The London police descend on the scene and immediately consider Nigel a suspect. Worried about what other kind of trouble Nigel might get himself into, Reggie follows him to Los Angeles, where he tries to follow in Nigel’s footsteps and track down Mara Ramirez, the letter writer of yore. Reggie soon stumbles onto a mystery he never bargained for, pertaining to forged geological surveys and the building of a subway through some outlying areas of L.A. There’s more murder and mayhem on the other side of the pond as Reggie, Laura, and Nigel work to uncover the bad guys.


  • This sounded like a unique, interesting setup. Two brothers who answer letters to Sherlock Holmes and get involved in a real-life mystery… pretty clever!
  • The book was actually quite funny in a lot of places. I didn’t expect to smile/laugh as much as I did while reading.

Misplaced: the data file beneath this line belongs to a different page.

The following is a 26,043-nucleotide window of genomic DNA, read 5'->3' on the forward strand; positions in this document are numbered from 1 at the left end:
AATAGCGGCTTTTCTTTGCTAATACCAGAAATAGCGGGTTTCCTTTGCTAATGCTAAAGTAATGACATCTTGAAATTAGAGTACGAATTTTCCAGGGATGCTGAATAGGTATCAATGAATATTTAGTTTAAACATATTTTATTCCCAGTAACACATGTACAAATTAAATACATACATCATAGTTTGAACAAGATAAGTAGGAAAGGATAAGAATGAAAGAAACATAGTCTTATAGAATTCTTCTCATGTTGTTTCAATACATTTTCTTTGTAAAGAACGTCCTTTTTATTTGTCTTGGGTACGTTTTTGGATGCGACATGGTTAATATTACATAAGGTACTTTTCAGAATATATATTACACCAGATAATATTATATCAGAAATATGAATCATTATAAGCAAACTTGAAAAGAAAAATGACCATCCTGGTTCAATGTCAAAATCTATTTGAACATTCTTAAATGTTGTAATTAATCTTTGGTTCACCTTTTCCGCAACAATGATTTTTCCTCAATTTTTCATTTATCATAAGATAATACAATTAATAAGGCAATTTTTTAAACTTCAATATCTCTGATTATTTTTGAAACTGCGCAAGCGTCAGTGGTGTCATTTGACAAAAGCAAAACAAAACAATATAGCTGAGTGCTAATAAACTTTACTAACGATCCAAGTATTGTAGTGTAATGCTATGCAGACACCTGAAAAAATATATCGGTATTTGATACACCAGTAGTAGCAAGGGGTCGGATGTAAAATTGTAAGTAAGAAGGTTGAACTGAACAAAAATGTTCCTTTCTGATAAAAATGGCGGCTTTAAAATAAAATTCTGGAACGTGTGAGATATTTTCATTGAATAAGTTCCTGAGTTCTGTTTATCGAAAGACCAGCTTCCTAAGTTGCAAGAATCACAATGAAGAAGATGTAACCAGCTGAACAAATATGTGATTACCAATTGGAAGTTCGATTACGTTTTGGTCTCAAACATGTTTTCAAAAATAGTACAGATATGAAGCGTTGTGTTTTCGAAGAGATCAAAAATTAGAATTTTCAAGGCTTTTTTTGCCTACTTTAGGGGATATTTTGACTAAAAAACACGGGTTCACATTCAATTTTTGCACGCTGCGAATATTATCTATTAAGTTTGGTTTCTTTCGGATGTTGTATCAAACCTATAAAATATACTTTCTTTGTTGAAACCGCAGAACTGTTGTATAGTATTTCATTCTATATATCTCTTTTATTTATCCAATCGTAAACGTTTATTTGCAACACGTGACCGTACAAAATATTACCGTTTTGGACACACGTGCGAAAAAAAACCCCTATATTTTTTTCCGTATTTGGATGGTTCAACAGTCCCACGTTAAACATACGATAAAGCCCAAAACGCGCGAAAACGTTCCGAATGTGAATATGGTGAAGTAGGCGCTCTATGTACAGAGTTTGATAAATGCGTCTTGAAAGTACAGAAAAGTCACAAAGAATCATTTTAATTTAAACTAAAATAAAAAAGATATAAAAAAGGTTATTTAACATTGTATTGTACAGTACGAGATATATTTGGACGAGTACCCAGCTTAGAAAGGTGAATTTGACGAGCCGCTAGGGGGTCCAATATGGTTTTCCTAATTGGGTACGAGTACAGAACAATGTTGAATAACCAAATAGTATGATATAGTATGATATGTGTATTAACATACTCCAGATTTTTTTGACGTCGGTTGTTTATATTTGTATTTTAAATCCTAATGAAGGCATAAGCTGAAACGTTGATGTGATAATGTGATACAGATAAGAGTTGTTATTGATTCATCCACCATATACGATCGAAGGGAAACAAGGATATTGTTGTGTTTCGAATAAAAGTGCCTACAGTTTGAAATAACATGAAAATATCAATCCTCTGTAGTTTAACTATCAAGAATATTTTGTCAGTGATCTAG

• The pacing was wonderful. The action moved along briskly from beginning to end, with few (if any) slow spots. I was able to breeze through this one with no problems at all.
  • I liked how the ending wasn’t neatly tied up with a big red bow. There were loose ends, and justice wasn’t served all the way around. This was a perfectly acceptable ending, since sometimes it works out that way in real life — especially when talking about the misdeeds of major corporations. I think it was more realistic to have the British secretary get nabbed for murdering the clerk, and to have the movie production studio and the company behind it just keep clicking along as usual. Also, it was a nice touch to put Reggie’s personal fortune at stake in the company via his association with Lloyd’s. That made the outcome all the more believable.


  • I had a hard time buying into the conceit that a 20-year-old letter would suddenly have significance in a multimillion-dollar public transportation project across the pond. I mean, the author tried his best to make the setup seem as plausible as possible, but it just didn’t work for me.